Molly Russell, 14, died in 2017, and a two-week investigation into her death came to an end on Friday. The senior coroner concluded that Molly’s viewing of social media postings was “likely” a factor in her demise. In the weeks leading up to her death, Molly looked at graphic material on Pinterest and Instagram about self-harm and suicide.

Reporters crowded a courthouse in north London, England, on Friday as they awaited the end of the two-week inquest into the 2017 death of Molly Russell.

Molly, 14, had “died through an act of self-harm while suffering from melancholy and the detrimental impacts of online information,” senior coroner Andrew Walker said in a statement to North London Coroner’s Court.

The senior coroner said it was “probable” that social media content viewed by Molly, who was already suffering from a depressive condition, affected her mental health in a way that “contributed to her death in a more than minimum degree.”

Walker stated that it would not “be safe” to leave suicide as a conclusion for himself to ponder.

Inappropriate material for a 14-year-old should not have been viewed by Molly.

According to the inquest, Molly committed suicide in November 2017 after watching 2,100 Instagram posts about self-harm, suicide, and sadness in the preceding six months. Her Pinterest board has 469 additional photographs on related subjects.

Walker discovered that Molly had accounts with a number of internet platforms, including Instagram and Pinterest, which displayed material that was “not safe” for a youngster to view.

Walker claimed that the algorithms of these websites and applications led to “binge times” of Molly viewing upsetting images, videos, and texts—some of which she hadn’t specifically asked to see.

Walker claimed to have seen internet content that “no 14-year-old should be able to access” because it was “especially graphic.”



Molly had saw something “extremely frightening, distressing,” said child psychiatrist Dr. Navin Venugopal on Tuesday, leaving him unable to sleep for “a few weeks.”

Walker claimed in his conclusion that some of the material “romanticised” self-harm and discouraged asking for support from people who might be able to assist.

He went on to say that some of the material portrayed self-harm and suicide as a “inevitable result of an illness that could not be healed from.”

Ian Russell, Molly’s father, spoke briefly to media outside the Coroner’s Court after the inquiry was finished.

We’ve heard a lot in the past week about one heartbreaking narrative, Molly’s story, he said. Sadly, there are currently far too many people who are similarly impacted.

“At this point, I simply want to stress that even though things seem hopeless, there is always hope. If you’re hurting, please talk to someone you trust or seek support from one of the many amazing organisations rather than engaging with potentially harmful online stuff,” she said.

Later that day, during a news conference, Russell questioned remarks made before the inquiry on Monday by a senior Meta official. The majority of Molly’s posts, according to Elizabeth Lagone, director of health and wellbeing policy at Meta, the company that owns Instagram, are “safe” for kids to view.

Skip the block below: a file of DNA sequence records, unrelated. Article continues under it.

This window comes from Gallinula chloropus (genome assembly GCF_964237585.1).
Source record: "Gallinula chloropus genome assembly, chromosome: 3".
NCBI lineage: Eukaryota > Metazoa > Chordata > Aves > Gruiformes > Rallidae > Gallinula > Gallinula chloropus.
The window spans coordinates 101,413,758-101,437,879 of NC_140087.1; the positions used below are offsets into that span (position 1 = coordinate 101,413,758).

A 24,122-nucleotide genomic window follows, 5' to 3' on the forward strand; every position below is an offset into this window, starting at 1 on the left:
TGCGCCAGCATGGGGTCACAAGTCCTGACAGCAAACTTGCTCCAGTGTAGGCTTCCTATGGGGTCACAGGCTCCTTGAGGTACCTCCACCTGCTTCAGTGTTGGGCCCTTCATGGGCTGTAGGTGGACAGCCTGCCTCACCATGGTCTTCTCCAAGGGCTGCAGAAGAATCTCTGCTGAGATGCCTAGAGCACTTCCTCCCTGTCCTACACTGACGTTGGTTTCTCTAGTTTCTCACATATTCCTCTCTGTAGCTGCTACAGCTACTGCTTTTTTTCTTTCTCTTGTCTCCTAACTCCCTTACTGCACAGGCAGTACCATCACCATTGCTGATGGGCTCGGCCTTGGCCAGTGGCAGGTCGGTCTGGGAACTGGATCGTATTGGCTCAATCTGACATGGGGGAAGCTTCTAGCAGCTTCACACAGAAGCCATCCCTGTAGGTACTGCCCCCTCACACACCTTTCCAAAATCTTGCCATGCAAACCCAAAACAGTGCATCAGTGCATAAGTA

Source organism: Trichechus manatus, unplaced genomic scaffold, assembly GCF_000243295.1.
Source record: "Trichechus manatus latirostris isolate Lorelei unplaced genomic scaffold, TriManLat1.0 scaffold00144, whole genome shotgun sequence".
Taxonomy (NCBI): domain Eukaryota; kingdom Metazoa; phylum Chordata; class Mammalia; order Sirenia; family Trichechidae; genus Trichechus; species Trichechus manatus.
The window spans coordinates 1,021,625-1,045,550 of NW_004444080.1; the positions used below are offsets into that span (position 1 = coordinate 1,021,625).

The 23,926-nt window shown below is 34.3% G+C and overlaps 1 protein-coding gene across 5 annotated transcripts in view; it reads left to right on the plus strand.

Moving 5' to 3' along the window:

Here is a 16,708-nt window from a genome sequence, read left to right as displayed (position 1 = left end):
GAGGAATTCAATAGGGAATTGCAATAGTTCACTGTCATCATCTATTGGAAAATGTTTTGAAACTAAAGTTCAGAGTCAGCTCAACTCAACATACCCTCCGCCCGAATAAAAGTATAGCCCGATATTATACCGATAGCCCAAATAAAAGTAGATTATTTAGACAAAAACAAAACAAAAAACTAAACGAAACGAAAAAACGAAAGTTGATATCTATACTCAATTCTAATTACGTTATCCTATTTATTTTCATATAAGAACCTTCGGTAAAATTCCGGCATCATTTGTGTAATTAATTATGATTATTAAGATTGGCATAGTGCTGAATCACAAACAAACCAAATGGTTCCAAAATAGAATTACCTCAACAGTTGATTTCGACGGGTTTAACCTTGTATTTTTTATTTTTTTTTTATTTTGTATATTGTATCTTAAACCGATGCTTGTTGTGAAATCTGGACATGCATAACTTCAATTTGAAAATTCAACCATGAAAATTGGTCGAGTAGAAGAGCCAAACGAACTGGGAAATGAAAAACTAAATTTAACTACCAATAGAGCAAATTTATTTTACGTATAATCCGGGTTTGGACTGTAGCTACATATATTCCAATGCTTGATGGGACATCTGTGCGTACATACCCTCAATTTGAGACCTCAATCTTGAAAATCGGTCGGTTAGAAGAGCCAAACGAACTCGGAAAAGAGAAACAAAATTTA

A top Meta official was quoted as saying that Molly was exposed to a safe stream of content that complied with the platform’s rules, according to Russell. “My daughter Molly would probably still be alive if this crazy trail of life-sucking stuff was safe.”

A senior Pinterest official said last week that the site was “not safe” when Molly used it during the investigation. The company’s head of community operations, Jud Hoffman, expressed sadness that Molly had access to explicit material on the network and apologised.

The senior coroner will send letters to Pinterest, Meta, the UK’s Department for Digital, Culture, Media, and Sport, and the telecom regulating organisation, Ofcom.

“The decision should stun Silicon Valley,” said one commentator.

According to activists, the historic decision may force social media corporations to assume responsibility for the protection of minors on their platforms.

The verdict “should send shockwaves across Silicon Valley,” according to Sir Peter Wanless, CEO of the British child safety organisation NSPCC. According to Sky News, he continued by saying that digital firms “must expect to be held to account when they put the safety of children second to commercial decisions.”

“Online safety for our children and young people ought to be a precondition, not an afterthought,” tweeted Prince William on Friday.

Meta and Pinterest explained their strategies for reacting to the verdict in statements made public after the hearing.

We’re committed to making sure that Instagram is a great experience for everyone, especially teenagers, and we will carefully review the coroner’s full report when he submits it, according to a Meta spokeswoman.

“We’ll keep working with the top independent experts in the world to make sure the adjustments we make provide the best possible protection and assistance for kids,” the statement reads.

According to a statement from a Pinterest representative, the business “listened very carefully” to what the coroner and Molly’s family had to say during the inquest.

According to the statement, Pinterest is dedicated to making continuous changes to make sure that the platform is secure for all users, and the coroner’s report will be carefully taken into account.

“Over the past few years, we have strengthened our policies regarding self-harm content, offered pathways to compassionate support for individuals who require it, and extensively invested in developing new technologies that automatically identify and take action on self-harm content,” says the company.

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